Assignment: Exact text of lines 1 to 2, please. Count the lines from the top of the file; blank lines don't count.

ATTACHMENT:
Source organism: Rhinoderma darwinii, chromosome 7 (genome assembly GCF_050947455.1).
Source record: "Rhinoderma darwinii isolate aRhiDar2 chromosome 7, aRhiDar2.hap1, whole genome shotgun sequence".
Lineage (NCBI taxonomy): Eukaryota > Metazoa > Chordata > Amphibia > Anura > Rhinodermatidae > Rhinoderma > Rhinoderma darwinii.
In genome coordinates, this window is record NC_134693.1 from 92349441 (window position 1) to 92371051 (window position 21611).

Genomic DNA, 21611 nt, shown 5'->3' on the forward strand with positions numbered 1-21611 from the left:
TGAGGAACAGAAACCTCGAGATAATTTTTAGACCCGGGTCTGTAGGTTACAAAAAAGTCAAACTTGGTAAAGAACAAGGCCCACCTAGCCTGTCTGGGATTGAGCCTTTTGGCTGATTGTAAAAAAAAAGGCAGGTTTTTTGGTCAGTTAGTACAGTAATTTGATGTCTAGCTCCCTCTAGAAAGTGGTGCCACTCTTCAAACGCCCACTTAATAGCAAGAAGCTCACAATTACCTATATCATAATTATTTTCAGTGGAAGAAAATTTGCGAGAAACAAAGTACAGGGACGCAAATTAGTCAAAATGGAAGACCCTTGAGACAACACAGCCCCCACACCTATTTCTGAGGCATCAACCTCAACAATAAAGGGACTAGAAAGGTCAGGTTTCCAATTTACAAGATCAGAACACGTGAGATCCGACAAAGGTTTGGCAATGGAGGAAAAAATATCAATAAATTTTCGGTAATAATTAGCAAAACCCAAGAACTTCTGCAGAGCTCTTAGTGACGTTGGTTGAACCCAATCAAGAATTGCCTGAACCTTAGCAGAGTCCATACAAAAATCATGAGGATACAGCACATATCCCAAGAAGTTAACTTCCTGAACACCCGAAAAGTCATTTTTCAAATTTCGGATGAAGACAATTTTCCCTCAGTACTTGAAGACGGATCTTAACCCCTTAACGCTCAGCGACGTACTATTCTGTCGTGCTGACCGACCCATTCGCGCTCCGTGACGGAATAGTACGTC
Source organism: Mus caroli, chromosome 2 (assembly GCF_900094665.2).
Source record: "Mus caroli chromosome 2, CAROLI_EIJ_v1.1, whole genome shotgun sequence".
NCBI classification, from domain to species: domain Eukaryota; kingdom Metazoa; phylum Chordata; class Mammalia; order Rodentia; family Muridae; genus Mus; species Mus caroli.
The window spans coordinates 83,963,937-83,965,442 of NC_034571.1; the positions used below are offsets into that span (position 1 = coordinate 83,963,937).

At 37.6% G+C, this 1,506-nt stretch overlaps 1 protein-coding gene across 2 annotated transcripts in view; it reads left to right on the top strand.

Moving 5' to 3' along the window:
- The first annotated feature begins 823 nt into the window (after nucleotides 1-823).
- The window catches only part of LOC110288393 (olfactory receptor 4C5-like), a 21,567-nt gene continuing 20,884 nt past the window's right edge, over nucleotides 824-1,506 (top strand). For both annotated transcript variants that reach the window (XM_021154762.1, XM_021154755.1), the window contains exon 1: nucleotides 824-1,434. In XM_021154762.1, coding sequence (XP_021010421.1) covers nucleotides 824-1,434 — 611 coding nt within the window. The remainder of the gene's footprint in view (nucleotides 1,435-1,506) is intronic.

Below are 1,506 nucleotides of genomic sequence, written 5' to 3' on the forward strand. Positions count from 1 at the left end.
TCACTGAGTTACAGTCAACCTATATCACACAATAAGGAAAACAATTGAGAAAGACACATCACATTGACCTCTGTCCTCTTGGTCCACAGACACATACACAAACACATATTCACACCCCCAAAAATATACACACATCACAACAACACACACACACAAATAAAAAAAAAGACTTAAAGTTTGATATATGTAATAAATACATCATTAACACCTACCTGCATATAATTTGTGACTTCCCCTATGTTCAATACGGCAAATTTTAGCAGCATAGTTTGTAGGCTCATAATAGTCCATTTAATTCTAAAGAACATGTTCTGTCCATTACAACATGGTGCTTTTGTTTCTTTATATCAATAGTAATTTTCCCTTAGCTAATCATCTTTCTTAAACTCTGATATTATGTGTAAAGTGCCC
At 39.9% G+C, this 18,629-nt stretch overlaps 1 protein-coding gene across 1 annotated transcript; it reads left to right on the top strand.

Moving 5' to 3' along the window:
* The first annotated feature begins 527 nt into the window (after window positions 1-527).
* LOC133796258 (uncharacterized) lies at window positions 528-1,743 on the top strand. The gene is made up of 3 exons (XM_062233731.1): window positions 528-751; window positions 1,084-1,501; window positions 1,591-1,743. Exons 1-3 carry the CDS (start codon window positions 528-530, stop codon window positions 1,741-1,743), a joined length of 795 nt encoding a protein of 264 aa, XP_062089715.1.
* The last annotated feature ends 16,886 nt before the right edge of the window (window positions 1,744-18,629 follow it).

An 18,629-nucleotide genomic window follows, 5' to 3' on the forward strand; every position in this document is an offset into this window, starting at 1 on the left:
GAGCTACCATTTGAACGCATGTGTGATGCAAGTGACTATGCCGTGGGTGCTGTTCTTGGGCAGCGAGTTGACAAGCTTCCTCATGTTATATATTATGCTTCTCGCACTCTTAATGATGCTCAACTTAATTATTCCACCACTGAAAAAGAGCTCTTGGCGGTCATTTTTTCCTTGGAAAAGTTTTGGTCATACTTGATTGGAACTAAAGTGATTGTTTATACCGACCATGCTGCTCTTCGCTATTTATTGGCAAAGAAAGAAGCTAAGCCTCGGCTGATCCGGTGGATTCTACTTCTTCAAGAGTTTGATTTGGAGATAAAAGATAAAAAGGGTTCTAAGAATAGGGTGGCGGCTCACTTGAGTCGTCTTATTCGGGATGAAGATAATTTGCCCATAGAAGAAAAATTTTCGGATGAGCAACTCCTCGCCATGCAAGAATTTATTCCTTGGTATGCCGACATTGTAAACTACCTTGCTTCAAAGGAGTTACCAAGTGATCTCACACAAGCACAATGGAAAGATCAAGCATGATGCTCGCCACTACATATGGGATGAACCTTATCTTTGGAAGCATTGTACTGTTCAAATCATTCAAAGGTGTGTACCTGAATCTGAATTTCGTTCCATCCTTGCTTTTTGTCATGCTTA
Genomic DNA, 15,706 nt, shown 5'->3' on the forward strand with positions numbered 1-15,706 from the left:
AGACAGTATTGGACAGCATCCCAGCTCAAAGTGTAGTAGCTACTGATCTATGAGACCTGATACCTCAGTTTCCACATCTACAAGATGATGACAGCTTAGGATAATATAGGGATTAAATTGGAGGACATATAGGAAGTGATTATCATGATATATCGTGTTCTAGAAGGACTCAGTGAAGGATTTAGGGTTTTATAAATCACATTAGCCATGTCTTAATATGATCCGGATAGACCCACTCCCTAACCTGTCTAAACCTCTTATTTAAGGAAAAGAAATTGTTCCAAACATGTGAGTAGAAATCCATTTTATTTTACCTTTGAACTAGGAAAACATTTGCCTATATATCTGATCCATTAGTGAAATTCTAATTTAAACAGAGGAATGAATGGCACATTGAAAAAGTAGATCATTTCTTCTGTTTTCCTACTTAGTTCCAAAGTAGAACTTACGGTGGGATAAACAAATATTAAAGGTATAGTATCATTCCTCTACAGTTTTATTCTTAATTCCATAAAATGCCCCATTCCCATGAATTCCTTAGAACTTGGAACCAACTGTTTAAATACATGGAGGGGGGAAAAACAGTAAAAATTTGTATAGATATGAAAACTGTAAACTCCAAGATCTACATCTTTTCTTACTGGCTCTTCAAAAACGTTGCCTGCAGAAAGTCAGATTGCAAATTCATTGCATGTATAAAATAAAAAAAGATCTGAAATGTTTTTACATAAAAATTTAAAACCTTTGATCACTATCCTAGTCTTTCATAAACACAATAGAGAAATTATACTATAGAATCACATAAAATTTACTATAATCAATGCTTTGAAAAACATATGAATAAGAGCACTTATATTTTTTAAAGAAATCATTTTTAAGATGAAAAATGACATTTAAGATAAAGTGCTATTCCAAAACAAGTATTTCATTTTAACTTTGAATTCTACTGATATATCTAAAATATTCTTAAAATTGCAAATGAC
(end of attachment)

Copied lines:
Source organism: Rhinoderma darwinii, chromosome 7 (genome assembly GCF_050947455.1).
Source record: "Rhinoderma darwinii isolate aRhiDar2 chromosome 7, aRhiDar2.hap1, whole genome shotgun sequence".